Structural engineers also suffer some of the worst litigation fees. Even if you’ve done nothing wrong, people will question the structure for design flaws and construction errors before anything else if a building shows signs of wear and tear. And in today’s increasingly litigious society, people are encouraged to name any party that could bear even the smallest responsibility for a loss. But you’ll still have to defend to clear your name and prolonged litigation from meritless claims can quickly drive up legal costs.
You’re particularly at risk if you take on residential projects, like condominiums or custom or high-end homes. Homeowners can be hard to please and are much likelier to lawyer up if they see a crack or leak. Consequently, residential work is seen as higher risk—and more expensive to insure—than a commercial project, like an office or a warehouse, where the project owner might be more experienced with the design and building process.
As one of the broadest engineering disciplines, mechanical engineers can be hard to classify insurance-wise. In general, claims are smaller and less severe, but high in frequency. Like structural engineers, mechanical engineers tend to be named in a lot of lawsuits, particularly those working on assembly buildings or hospitals. Often, plaintiffs who fail to maintain their equipment allege that the failures or breakdowns were caused by a design flaw.
Additionally, mechanical engineers who specialize in HVAC might be implicated in more claims surrounding construction delays. Undersized equipment and system failures can quickly extend project schedules and budgets, especially if errors are discovered closer to the deadline and building commissioning doesn’t go well.
Overall, as long as there are no safety-critical systems or equipment, insurance companies generally aren’t too wary of mechanical engineers. Insurance premiums may be on the higher side, but not as pricey as they are for geotechnical or structural engineers.
As construction projects have grown in size and complexity over the last few decades, civil engineering claims have increased in cost and severity. Whether it’s a bridge, a pipeline, or a power plant, projects are often large-scale and high-value, with many involved stakeholders, longer supply chains, and millions of dollars at stake. With so many parties involved, it can be hard to ensure quality control. Specialized machinery or equipment might be sourced and transported from all over the world, increasing the possibility for delays and miscommunication, as well as repair costs if items are damaged in transit or misassembled.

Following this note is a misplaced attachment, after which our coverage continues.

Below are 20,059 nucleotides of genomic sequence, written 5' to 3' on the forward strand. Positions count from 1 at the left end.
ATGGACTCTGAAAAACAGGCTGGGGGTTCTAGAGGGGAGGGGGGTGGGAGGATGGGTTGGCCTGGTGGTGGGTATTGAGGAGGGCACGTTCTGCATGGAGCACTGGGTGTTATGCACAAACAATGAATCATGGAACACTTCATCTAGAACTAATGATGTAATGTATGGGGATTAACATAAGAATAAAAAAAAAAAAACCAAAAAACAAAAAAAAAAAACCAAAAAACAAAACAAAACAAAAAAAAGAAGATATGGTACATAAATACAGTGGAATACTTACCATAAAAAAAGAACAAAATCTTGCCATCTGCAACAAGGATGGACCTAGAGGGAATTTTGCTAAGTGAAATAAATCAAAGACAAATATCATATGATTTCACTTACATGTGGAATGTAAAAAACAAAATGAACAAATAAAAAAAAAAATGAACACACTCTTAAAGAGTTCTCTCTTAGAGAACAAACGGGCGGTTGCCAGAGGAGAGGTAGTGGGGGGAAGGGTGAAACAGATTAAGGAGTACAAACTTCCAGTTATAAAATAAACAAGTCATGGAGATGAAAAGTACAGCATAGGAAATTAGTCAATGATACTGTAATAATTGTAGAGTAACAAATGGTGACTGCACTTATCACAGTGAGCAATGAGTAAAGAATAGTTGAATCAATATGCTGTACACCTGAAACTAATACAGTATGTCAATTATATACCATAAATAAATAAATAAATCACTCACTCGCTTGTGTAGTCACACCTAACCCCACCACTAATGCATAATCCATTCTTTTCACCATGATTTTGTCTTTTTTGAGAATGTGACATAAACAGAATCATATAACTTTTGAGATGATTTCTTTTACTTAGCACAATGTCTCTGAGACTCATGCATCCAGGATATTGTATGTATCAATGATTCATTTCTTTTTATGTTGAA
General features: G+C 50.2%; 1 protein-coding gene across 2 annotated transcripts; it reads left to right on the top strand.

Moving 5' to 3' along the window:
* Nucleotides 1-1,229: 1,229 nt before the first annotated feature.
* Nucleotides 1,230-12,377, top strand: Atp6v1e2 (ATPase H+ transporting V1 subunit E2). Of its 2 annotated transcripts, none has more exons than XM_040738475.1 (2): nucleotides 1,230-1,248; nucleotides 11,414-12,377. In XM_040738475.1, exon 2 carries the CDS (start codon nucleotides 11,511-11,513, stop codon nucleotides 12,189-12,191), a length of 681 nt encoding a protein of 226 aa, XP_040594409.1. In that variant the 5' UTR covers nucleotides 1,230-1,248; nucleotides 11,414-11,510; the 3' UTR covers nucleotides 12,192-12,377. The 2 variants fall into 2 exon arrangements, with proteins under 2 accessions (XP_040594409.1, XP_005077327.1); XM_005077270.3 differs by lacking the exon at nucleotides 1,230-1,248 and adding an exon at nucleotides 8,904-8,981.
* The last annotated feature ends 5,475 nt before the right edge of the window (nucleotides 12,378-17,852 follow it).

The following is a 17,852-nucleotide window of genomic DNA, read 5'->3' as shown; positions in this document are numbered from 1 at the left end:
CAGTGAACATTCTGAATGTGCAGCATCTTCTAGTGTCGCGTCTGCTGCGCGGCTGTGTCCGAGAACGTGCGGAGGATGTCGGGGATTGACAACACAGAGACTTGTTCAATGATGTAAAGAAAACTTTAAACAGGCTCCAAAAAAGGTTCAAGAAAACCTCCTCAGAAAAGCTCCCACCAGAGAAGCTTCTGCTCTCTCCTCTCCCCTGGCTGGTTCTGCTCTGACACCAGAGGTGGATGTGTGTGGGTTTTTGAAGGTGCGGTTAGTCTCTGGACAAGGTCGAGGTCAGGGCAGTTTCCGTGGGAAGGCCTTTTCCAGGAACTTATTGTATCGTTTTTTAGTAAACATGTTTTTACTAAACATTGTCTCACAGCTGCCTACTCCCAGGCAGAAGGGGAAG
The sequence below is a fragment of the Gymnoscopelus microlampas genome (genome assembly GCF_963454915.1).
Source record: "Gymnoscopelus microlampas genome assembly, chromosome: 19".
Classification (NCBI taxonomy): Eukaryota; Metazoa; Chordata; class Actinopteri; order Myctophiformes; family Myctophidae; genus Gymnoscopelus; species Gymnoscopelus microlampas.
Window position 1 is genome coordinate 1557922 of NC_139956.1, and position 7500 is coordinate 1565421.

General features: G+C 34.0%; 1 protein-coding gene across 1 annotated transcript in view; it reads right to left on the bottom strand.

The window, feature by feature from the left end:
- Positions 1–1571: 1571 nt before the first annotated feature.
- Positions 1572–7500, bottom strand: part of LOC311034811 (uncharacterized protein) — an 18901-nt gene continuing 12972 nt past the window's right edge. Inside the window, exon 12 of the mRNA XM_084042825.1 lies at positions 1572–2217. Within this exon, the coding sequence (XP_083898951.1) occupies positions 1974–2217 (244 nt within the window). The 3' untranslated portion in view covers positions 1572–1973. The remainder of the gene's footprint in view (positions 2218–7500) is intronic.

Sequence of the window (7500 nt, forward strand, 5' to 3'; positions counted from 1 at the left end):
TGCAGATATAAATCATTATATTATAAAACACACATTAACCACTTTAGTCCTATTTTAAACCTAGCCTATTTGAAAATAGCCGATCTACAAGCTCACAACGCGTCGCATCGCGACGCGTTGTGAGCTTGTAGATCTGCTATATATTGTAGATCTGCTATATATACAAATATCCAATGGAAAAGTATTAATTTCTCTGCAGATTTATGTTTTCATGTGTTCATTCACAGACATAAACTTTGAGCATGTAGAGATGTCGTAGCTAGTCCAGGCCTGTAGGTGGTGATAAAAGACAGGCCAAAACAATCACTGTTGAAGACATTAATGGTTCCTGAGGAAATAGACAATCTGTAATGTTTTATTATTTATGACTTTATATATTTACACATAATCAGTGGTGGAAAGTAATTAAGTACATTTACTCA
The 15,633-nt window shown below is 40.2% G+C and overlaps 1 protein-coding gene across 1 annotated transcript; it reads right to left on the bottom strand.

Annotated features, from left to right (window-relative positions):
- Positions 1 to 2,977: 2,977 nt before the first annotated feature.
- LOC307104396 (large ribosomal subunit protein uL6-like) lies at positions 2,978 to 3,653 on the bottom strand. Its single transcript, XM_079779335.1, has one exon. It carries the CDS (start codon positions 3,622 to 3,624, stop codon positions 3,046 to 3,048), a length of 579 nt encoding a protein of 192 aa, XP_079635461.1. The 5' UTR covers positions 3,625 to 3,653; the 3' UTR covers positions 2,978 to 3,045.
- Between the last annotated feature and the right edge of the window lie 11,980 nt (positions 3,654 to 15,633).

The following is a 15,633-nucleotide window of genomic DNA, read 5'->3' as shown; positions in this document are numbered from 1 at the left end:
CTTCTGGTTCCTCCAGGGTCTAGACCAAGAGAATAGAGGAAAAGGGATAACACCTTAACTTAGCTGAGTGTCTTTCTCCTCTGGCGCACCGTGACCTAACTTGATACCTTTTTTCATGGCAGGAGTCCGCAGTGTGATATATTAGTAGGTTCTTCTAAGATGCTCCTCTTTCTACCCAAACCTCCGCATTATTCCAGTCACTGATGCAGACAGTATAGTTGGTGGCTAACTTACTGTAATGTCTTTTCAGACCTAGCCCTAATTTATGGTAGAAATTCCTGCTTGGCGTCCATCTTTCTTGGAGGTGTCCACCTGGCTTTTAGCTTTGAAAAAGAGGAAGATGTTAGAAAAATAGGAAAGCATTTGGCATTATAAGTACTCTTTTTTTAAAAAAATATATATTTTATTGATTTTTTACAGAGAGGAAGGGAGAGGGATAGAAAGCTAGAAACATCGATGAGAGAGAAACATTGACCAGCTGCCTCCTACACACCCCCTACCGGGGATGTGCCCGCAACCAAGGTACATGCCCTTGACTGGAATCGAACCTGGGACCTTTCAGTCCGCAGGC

Additionally, since civil engineers work on structures that are intended for the general public, the potential for damages is high since more people could be affected by an error.
What does that mean for you?
The reality is: claims are inevitable in a high-stakes profession like engineering. And when it comes to insurance costs, it’s not necessarily about who has more claims—it’s about who has worse claims. While all engineering disciplines are risky, some specialties might just be prone to more severe claims given the nature of the work involved.
If insurance isn’t mandatory in your field, you might be tempted to cut costs by getting a cheaper policy, only carrying as much coverage as you need for a specific project, or forgoing it altogether, especially if you’re just consulting on the side or starting your own business.
But operating without insurance—or with generic insurance that isn’t tailored to your needs—is a risk you should never take. You never know when you’ll be hit with a claim and if you are, you’ll have to shoulder the costs out-of-pocket. Plus, it only takes one claim to put your reputation in the gutter. And once you have one, it’ll be even harder for you to qualify for insurance in the future.
PROLINK’s blog posts are general in nature. They do not take into account your personal objectives or financial situation and are not a substitute for professional advice. The specific terms of your policy will always apply. We bear no responsibility for the accuracy, legality, or timeliness of any external content.